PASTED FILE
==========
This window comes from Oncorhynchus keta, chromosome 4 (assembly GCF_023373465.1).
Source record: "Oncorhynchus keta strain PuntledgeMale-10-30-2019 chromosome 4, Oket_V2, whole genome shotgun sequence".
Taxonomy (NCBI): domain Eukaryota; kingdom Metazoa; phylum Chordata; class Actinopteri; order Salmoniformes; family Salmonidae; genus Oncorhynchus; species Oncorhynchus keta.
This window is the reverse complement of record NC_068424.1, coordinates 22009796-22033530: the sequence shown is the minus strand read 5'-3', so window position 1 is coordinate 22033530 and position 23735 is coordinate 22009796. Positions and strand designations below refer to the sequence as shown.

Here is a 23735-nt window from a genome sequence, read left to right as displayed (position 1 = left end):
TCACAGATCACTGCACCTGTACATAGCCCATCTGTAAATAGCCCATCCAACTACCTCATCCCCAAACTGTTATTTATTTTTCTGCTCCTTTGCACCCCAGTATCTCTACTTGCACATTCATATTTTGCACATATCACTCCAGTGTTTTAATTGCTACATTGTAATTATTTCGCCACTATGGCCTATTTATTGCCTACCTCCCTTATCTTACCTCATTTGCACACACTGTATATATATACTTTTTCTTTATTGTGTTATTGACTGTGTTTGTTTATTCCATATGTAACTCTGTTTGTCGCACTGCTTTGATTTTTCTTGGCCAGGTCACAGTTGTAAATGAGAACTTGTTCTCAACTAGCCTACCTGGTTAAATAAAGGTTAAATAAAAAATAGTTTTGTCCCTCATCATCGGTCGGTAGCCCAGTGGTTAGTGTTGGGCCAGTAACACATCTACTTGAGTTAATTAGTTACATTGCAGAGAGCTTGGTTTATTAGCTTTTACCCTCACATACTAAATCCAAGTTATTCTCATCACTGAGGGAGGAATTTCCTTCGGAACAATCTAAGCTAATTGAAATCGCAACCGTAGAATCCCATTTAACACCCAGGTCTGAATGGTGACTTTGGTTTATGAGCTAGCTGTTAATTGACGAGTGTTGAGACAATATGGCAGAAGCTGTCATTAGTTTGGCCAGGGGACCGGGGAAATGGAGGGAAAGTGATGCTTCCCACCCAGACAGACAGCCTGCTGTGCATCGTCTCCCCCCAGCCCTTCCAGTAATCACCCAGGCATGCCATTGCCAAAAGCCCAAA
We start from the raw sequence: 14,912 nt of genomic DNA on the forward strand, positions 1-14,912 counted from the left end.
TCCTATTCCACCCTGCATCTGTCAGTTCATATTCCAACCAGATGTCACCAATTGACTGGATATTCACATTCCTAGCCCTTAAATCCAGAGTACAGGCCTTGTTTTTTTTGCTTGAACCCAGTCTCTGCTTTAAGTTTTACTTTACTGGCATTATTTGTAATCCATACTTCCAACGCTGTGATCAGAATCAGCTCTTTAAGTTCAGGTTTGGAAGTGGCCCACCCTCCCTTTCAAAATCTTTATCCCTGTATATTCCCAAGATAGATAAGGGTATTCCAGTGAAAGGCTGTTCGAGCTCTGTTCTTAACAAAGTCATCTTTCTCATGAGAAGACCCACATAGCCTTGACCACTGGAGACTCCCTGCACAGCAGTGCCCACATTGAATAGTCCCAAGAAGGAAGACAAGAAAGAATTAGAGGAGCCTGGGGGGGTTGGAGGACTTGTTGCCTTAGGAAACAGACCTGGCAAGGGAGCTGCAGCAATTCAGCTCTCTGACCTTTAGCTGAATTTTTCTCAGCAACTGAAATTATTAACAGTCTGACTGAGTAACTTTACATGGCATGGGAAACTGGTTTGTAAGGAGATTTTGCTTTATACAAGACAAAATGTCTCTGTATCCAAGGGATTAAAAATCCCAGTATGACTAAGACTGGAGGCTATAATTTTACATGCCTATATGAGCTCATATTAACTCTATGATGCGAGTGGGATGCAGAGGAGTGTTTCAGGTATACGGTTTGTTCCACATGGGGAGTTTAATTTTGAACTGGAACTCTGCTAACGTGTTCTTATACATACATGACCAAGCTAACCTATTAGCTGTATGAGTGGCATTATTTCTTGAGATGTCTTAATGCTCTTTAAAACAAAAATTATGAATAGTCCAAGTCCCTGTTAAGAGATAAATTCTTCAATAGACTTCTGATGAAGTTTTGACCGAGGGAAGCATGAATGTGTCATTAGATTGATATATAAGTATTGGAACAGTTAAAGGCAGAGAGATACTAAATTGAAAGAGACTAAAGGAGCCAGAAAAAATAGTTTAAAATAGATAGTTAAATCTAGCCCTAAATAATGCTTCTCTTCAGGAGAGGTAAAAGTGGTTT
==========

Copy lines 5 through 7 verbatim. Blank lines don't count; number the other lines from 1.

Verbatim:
Here is a 23735-nt window from a genome sequence, read left to right as displayed (position 1 = left end):
TCACAGATCACTGCACCTGTACATAGCCCATCTGTAAATAGCCCATCCAACTACCTCATCCCCAAACTGTTATTTATTTTTCTGCTCCTTTGCACCCCAGTATCTCTACTTGCACATTCATATTTTGCACATATCACTCCAGTGTTTTAATTGCTACATTGTAATTATTTCGCCACTATGGCCTATTTATTGCCTACCTCCCTTATCTTACCTCATTTGCACACACTGTATATATATACTTTTTCTTTATTGTGTTATTGACTGTGTTTGTTTATTCCATATGTAACTCTGTTTGTCGCACTGCTTTGATTTTTCTTGGCCAGGTCACAGTTGTAAATGAGAACTTGTTCTCAACTAGCCTACCTGGTTAAATAAAGGTTAAATAAAAAATAGTTTTGTCCCTCATCATCGGTCGGTAGCCCAGTGGTTAGTGTTGGGCCAGTAACACATCTACTTGAGTTAATTAGTTACATTGCAGAGAGCTTGGTTTATTAGCTTTTACCCTCACATACTAAATCCAAGTTATTCTCATCACTGAGGGAGGAATTTCCTTCGGAACAATCTAAGCTAATTGAAATCGCAACCGTAGAATCCCATTTAACACCCAGGTCTGAATGGTGACTTTGGTTTATGAGCTAGCTGTTAATTGACGAGTGTTGAGACAATATGGCAGAAGCTGTCATTAGTTTGGCCAGGGGACCGGGGAAATGGAGGGAAAGTGATGCTTCCCACCCAGACAGACAGCCTGCTGTGCATCGTCTCCCCCCAGCCCTTCCAGTAATCACCCAGGCATGCCATTGCCAAAAGCCCAAA
We start from the raw sequence: 14,912 nt of genomic DNA on the forward strand, positions 1-14,912 counted from the left end.